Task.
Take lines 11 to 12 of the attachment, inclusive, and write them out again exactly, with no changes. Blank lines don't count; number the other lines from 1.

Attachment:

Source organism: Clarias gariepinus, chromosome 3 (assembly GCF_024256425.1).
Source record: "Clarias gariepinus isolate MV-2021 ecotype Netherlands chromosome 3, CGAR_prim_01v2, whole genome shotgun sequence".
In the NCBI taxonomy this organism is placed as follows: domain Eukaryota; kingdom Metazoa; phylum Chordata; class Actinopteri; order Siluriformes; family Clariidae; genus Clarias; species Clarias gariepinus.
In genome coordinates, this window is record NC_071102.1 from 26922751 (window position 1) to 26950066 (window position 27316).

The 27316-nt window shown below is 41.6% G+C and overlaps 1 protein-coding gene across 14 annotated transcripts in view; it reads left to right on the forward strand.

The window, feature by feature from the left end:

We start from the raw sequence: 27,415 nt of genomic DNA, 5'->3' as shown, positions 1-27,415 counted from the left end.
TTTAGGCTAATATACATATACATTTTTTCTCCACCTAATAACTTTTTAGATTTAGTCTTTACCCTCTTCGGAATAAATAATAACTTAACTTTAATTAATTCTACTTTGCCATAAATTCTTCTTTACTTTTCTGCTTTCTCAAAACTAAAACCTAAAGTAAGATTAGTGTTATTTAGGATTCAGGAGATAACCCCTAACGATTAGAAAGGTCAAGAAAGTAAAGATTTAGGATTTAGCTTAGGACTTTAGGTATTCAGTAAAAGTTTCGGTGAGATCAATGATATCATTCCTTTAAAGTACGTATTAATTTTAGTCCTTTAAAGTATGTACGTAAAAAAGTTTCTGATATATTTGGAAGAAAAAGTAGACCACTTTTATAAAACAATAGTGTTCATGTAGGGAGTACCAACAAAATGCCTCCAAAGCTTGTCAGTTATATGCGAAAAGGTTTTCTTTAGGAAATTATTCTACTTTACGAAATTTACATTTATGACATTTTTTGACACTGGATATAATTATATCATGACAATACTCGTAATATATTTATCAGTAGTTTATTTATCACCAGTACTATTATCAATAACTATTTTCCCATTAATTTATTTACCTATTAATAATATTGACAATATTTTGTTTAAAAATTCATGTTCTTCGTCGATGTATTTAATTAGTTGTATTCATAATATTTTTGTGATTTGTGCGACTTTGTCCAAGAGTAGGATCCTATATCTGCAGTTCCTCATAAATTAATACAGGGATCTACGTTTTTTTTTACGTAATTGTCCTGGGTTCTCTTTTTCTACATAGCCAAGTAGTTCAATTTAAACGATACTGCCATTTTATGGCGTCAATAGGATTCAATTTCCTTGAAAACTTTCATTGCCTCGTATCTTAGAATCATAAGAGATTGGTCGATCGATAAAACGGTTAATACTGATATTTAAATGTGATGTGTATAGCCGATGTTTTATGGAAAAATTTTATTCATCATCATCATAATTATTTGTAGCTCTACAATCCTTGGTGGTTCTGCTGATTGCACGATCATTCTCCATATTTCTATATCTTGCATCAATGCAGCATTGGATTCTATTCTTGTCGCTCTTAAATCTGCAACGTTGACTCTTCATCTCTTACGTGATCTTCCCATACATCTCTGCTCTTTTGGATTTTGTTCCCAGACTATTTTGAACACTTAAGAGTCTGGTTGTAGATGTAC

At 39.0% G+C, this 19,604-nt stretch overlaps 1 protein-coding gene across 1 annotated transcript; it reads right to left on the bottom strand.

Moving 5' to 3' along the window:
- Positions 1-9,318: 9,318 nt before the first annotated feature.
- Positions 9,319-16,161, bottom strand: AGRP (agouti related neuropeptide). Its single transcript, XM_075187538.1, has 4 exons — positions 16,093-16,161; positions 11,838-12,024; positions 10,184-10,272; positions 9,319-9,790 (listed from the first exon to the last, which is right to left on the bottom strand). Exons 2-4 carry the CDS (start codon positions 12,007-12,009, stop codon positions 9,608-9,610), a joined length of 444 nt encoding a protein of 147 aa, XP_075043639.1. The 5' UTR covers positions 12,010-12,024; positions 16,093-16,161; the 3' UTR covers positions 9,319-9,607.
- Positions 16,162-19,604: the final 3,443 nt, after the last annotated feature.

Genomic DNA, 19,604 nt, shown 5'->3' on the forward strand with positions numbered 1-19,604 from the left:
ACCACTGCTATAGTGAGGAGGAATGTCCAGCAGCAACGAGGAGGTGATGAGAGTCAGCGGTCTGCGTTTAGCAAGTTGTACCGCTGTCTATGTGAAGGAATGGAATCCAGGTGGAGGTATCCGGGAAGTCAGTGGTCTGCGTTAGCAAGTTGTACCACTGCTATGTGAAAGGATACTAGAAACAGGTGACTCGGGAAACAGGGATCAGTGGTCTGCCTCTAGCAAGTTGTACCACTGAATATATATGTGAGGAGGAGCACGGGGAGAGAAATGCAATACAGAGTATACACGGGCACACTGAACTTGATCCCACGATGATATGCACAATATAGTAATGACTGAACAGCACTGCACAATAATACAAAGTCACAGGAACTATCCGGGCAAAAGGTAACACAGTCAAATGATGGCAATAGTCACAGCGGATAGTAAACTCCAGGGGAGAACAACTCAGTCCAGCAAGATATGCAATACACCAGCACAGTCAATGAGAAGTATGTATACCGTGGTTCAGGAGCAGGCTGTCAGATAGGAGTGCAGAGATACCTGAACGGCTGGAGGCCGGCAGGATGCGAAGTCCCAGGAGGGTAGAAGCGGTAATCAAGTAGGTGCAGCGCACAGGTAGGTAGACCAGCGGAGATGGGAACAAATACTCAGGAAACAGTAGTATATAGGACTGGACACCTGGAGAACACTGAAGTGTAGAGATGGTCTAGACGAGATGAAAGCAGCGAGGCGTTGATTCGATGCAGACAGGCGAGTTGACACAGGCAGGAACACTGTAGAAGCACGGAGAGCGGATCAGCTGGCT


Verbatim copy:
- Positions 1-9,318: 9,318 nt before the first annotated feature.
- Positions 9,319-16,161, bottom strand: AGRP (agouti related neuropeptide). Its single transcript, XM_075187538.1, has 4 exons — positions 16,093-16,161; positions 11,838-12,024; positions 10,184-10,272; positions 9,319-9,790 (listed from the first exon to the last, which is right to left on the bottom strand). Exons 2-4 carry the CDS (start codon positions 12,007-12,009, stop codon positions 9,608-9,610), a joined length of 444 nt encoding a protein of 147 aa, XP_075043639.1. The 5' UTR covers positions 12,010-12,024; positions 16,093-16,161; the 3' UTR covers positions 9,319-9,607.